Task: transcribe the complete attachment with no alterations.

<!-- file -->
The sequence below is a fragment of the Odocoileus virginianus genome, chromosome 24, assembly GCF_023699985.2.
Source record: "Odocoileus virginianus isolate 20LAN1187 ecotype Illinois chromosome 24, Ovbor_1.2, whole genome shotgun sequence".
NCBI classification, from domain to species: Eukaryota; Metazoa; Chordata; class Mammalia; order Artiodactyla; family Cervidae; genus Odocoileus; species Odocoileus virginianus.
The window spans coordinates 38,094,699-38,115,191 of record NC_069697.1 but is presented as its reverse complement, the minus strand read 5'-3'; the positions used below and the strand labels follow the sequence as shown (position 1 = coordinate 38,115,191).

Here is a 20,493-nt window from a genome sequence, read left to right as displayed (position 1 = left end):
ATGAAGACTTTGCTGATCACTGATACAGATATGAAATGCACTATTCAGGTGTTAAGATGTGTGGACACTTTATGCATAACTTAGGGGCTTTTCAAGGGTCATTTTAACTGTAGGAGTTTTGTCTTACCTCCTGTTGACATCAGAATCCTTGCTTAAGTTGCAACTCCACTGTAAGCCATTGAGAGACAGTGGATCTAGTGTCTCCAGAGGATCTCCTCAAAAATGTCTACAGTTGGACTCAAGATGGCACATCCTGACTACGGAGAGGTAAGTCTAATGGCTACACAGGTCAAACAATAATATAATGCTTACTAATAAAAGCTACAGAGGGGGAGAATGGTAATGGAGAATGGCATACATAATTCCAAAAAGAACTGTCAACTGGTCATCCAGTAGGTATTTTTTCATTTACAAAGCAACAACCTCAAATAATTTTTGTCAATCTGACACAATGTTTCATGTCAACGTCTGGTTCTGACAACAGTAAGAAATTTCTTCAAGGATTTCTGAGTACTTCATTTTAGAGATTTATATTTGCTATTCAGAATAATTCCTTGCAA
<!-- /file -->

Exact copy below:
The sequence below is a fragment of the Odocoileus virginianus genome, chromosome 24, assembly GCF_023699985.2.
Source record: "Odocoileus virginianus isolate 20LAN1187 ecotype Illinois chromosome 24, Ovbor_1.2, whole genome shotgun sequence".
NCBI classification, from domain to species: Eukaryota; Metazoa; Chordata; class Mammalia; order Artiodactyla; family Cervidae; genus Odocoileus; species Odocoileus virginianus.
The window spans coordinates 38,094,699-38,115,191 of record NC_069697.1 but is presented as its reverse complement, the minus strand read 5'-3'; the positions used below and the strand labels follow the sequence as shown (position 1 = coordinate 38,115,191).

Here is a 20,493-nt window from a genome sequence, read left to right as displayed (position 1 = left end):
ATGAAGACTTTGCTGATCACTGATACAGATATGAAATGCACTATTCAGGTGTTAAGATGTGTGGACACTTTATGCATAACTTAGGGGCTTTTCAAGGGTCATTTTAACTGTAGGAGTTTTGTCTTACCTCCTGTTGACATCAGAATCCTTGCTTAAGTTGCAACTCCACTGTAAGCCATTGAGAGACAGTGGATCTAGTGTCTCCAGAGGATCTCCTCAAAAATGTCTACAGTTGGACTCAAGATGGCACATCCTGACTACGGAGAGGTAAGTCTAATGGCTACACAGGTCAAACAATAATATAATGCTTACTAATAAAAGCTACAGAGGGGGAGAATGGTAATGGAGAATGGCATACATAATTCCAAAAAGAACTGTCAACTGGTCATCCAGTAGGTATTTTTTCATTTACAAAGCAACAACCTCAAATAATTTTTGTCAATCTGACACAATGTTTCATGTCAACGTCTGGTTCTGACAACAGTAAGAAATTTCTTCAAGGATTTCTGAGTACTTCATTTTAGAGATTTATATTTGCTATTCAGAATAATTCCTTGCAA